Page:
However, if you’re going to be creative with form,


DON’T: Do something so complicated and complex with the form that it’s incomprehensible to the reader.

If you want to write a sonnet for your answer, more power to you, but writing every sentence as an anagram or riddle that the admissions officer needs to uncover might be overkill. Remember, you want to keep the admissions officer interested, not give them a headache. Try and keep it simple enough that any reader can understand and appreciate your creative approach to how you’re writing the essay. It can be helpful here to do some research before you sit down to write. If you’re thinking about writing a series of haikus, or a screenplay, do some quick googling to get an idea of what those things actually look like. If you’re in doubt about whether something is too complicated, run it by a friend and see what they think. However, it might be a good idea to abandon your idea altogether. Remember, your answer for these creative prompts doesn’t have to be the most brilliant unique thing the admissions officer has ever seen. It probably won’t be. It just has to be interesting. (And anything you write is going to be interesting, because you’re interesting!)


DO: Come up with something funny!

You’ll notice a lot of the example answers I gave are funny. What can I say, I’m hilarious. If you’re a funny person and you want to highlight that side of yourself, now’s the time to shine! It’s a good idea to emphasize your humor in the supplements rather than in the main essay, because there you’ll want to give a real and honest picture of who you are. These are extra questions, designed to help you show off different parts of yourself. Use them to your advantage!


DON’T: Lean on a one-line joke for the entire supplement.

This is a “DON’T,” but maybe it should be a “be careful about.” Jokes are great, but remember, the supplement has a word limit of at least 150 words, sometimes more. Going drastically under the word limit for comedic effect can be risky. Instead of just giving a one sentence answer, try and find a funny answer that’s still meaningful enough to you that you can discuss it for several sentences. Back to my roommate example, the idea that I would want to room with Zack Snyder because I have some ideas about the newest Batman movie is silly, but it’s also true. I really like superhero movies, and I could easily fill a paragraph (or ten) with my opinions about them. This is a silly answer that actually shows a lot about who I am and what I care about. The best silly answers will both make the reader laugh or scratch their heads, and also show them a new side of yourself.


Also, DON’T: Stress about being funny.

A funny answer is one way to be creative, but it isn’t the only way. Like I said at the beginning, being creative also means being unique, which just means being yourself. If you’re bashing your head against the wall trying to come up with something funny or clever, take a deep breath, a step back, and try writing about something true. I promise that’s creative enough.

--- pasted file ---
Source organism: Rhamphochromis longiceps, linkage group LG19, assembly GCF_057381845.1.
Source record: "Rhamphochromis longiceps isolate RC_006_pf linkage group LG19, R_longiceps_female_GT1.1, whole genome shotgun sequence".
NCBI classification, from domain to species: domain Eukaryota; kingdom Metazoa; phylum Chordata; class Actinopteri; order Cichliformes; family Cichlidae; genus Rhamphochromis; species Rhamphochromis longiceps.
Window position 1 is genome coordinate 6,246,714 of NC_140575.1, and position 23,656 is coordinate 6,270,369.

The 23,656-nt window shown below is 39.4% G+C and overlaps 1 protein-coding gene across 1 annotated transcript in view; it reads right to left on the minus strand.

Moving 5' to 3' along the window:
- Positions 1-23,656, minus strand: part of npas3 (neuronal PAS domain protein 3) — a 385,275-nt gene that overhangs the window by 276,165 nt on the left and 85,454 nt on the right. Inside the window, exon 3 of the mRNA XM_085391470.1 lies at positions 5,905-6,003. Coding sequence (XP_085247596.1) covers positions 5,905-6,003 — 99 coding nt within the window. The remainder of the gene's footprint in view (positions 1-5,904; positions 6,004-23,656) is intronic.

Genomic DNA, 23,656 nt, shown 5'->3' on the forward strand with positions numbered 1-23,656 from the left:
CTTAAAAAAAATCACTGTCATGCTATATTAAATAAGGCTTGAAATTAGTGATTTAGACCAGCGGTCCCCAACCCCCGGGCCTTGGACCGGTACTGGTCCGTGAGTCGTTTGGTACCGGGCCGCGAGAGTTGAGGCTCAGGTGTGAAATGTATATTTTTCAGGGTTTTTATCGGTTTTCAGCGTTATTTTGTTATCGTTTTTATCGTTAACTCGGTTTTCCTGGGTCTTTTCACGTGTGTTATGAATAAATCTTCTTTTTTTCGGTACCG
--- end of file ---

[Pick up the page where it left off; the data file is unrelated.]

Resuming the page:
And finally, the most important DO: Try new things!

Being creative is hard. It might take a few tries before you get an answer you’re happy with, or even an idea. Don’t be afraid to try kinds of writing you’ve never done before, or ideas that seem strange! You’ll never know if that weird idea that occurred to you right before you fell asleep was a good one if you don’t sit down and write it. And make sure to show the essay to someone you trust. A parent, a friend, a teacher, anyone. A second pair of eyes on these essays, especially the creative ones, can be incredibly helpful in identifying what works and what doesn’t.


Sample Essays (taken from here):

A neon installation by the artist Jeppe Hein in UChicago’s Charles M. Harper Center asks this question for us: “Why are you here and not somewhere else?” — Inspired by Erin Hart, Class of 2016.

“I am here because I can’t be in two places at once. That’s definitely a law of physics or some kind of science I don’t know much about, but that’s the short answer to why I’m not somewhere else, or lots of other places. To know why I’m here, on Earth, in America, in California, in Berkeley, at my house sitting on my favorite worn leather couch, with light from three windows making it hard to see my laptop screen, is a longer story.”

What’s so odd about odd numbers? — Inspired by Mario Rosasco, Class of 2009.

“In the beginning there was zero, and then there was One. Zero and One ruled the universe with undisputed power; together they formed the perfect union. Perfection diminished when One began to feel superior to Zero, and departed his company to rule alone. He quickly discovered the powers of addition, and created Two. Two was to be his new companion, to help oppress the rest of the numerical universe. One began training Two in the dark magic he had discovered. However, Two found One to be a little unhinged, and he sensed a certain instability.”

In French, there is no difference between “conscience” and “consciousness”. [...] All of these require explanation in order to properly communicate their meaning, and are, to varying degrees, untranslatable. Choose a word, tell us what it means, and then explain why it cannot (or should not) be translated from its original language. — Inspired by Emily Driscoll, Class of 2018

“Raising the issue of translatable versus untranslatable words is futile; new words should enter a language because of a cultural need to express a specific idea, not just because they can be translated from other languages. Terminology is always a function of development: when a new concept – be it tangible or intangible – enters a society, the language evolves and adapts so that its speakers can discuss the new topic.”

That’s it. I’m all out of advice. Go forth, and prosper. Or at least, write some weird essays. If nothing else, you’ll have fun.


About the author


221 views4 comments